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Ronnie O’Sullivan claimed he “doesn’t care” about his shock Northern Ireland defeat despite having a star guest in attendance to watch him play. The pre-tournament favourite crashed out against world No 49 David Grace, throwing away a 2-0 lead to crash out 4-3 at Waterfront Hall in Belfast.
Keen runner O’Sullivan was watch by Irish middle distance track legend and three-time Olympian Eamonn Coghlan, but could not deliver him a win. He said: “David deserved to win. I can’t even begin to analyse my games these days but I’m out and look forward to doing some other bits and pieces.
“I feel very neutral about everything now which is a nice place to be. Eamonn was in there watching today, the ‘King of the Boards’. He is a friend of a friend and wanted to come and watch. Would it have been nice to win for him? I just don’t care enough these days.”
O’Sullivan won a seventh world title at The Crucible this year, and implied that’s all he needed to focus on in future: “As long as I do one good tournament a year, I’ll be all right. That’s enough, the rest is complete garbage. I don’t really care and the gig ain’t worth the stress, and the sport gets what it deserves.”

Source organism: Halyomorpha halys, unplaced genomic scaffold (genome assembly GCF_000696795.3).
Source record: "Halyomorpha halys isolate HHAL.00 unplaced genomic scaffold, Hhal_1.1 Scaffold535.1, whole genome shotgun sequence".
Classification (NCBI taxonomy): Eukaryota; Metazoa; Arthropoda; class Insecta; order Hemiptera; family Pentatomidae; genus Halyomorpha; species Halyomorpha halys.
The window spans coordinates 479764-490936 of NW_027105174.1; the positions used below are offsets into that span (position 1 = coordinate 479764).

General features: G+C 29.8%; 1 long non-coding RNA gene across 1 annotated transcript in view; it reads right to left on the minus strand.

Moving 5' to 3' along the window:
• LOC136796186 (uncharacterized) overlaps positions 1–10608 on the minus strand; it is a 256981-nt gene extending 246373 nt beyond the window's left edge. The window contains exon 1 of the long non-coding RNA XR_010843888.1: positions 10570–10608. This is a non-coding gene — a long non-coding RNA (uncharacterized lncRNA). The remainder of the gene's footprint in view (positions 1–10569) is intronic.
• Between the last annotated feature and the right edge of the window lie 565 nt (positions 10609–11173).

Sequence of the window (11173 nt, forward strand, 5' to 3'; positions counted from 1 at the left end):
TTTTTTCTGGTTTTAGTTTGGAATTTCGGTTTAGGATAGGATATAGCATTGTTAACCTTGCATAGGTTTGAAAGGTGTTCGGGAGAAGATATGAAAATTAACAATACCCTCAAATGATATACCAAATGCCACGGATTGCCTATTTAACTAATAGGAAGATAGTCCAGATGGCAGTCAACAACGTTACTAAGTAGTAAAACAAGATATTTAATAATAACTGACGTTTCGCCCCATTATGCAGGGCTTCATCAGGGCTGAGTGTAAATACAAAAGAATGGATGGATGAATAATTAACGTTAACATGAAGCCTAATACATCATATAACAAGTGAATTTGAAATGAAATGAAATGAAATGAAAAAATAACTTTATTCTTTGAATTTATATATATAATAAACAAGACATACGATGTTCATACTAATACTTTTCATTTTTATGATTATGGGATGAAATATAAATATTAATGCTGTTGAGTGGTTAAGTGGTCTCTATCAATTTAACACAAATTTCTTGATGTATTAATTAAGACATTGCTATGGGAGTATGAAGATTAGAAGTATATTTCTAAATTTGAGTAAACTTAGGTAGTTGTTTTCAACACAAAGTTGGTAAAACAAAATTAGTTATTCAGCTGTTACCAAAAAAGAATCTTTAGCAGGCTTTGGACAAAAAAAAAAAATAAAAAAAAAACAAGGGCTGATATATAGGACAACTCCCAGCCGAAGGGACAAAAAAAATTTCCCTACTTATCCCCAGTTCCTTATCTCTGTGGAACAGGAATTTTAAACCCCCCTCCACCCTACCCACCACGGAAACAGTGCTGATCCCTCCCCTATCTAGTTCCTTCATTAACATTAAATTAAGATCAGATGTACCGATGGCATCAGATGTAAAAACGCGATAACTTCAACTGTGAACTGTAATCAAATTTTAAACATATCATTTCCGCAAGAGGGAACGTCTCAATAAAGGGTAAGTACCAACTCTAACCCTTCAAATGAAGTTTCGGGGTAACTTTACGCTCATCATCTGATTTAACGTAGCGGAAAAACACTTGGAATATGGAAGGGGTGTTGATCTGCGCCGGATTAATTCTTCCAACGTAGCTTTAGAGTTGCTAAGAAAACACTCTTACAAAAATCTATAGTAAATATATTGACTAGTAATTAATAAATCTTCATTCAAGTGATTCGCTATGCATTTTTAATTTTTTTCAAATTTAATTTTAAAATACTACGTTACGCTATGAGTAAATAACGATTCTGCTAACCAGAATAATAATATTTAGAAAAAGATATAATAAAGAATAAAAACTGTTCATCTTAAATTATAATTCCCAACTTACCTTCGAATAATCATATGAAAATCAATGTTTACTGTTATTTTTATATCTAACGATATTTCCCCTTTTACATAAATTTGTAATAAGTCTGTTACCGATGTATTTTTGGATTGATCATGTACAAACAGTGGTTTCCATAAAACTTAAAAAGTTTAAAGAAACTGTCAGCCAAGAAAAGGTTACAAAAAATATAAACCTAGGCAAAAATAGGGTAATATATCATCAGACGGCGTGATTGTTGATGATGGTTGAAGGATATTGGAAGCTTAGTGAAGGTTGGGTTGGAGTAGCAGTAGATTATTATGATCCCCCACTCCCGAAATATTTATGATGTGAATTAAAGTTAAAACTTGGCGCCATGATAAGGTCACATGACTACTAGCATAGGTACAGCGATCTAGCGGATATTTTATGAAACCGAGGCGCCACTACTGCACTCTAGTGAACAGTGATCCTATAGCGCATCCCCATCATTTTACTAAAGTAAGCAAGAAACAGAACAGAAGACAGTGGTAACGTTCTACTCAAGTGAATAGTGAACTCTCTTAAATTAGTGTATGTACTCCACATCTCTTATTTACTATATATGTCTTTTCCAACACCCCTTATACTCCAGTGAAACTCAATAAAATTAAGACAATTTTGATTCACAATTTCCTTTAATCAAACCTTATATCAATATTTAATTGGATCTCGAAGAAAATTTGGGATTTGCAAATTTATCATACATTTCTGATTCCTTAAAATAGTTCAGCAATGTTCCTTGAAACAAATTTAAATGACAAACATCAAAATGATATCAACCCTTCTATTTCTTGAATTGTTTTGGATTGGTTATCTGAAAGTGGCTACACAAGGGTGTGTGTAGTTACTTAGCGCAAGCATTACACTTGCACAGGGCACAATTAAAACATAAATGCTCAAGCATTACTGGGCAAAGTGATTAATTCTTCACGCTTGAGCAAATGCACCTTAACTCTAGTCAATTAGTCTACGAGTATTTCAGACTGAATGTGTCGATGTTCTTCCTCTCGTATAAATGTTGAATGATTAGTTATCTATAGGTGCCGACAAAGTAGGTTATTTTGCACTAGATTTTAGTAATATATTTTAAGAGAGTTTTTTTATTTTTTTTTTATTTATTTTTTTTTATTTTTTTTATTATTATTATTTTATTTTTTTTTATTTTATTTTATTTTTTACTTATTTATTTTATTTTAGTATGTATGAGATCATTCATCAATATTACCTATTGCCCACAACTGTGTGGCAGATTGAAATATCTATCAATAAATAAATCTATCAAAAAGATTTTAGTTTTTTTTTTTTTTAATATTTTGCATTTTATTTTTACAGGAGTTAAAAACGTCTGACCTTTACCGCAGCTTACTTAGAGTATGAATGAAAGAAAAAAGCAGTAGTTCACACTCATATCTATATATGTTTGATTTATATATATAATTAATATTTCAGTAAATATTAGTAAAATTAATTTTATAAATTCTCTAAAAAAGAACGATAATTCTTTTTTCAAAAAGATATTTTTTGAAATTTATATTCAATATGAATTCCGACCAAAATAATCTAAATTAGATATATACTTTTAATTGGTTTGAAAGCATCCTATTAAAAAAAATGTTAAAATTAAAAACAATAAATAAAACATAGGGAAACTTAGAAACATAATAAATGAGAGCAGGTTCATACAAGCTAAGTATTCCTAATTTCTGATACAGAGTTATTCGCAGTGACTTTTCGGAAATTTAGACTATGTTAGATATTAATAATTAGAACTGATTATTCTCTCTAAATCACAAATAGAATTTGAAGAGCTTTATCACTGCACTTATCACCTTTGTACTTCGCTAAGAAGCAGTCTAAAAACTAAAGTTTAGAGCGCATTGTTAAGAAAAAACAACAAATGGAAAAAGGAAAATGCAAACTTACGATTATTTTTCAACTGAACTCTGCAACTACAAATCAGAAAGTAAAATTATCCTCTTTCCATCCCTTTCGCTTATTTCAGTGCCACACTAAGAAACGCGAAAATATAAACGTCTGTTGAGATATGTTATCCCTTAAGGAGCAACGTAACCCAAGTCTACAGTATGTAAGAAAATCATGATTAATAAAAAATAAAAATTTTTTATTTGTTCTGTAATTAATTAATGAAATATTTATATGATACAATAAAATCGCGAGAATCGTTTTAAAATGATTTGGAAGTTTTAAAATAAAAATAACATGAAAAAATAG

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Grace, a former semi-finalist at the UK Championship, obviously had different emotions, saying: “It is the biggest single win of my career, because he is so hard to put away in front of a big crowd. It is always up there and a massive occasion playing Ronnie. The last time didn’t go too well, so this one was nice.”
Iornically, the part-time painter once drew up a picture of the icon he’s now beaten. And he overturned the 4-0 thrashing he received at the hands of the world No 1 in the 2018 Welsh Open, where he only claimed 13 points.
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“The difference this time to that one was that he gave me a lot more chances. Last time he never missed, and he missed quite a few today,” added Grace. “The painting of Ronnie was probably the last one I did last summer, it was from when he won his sixth world title with the trophy. But I don’t get so much time to do it these days.”
Only last week, O’Sullivan “vowed to do his own thing” as he hit out at the sport’s bosses. He argued that not enough is being done to improve professional tournaments.
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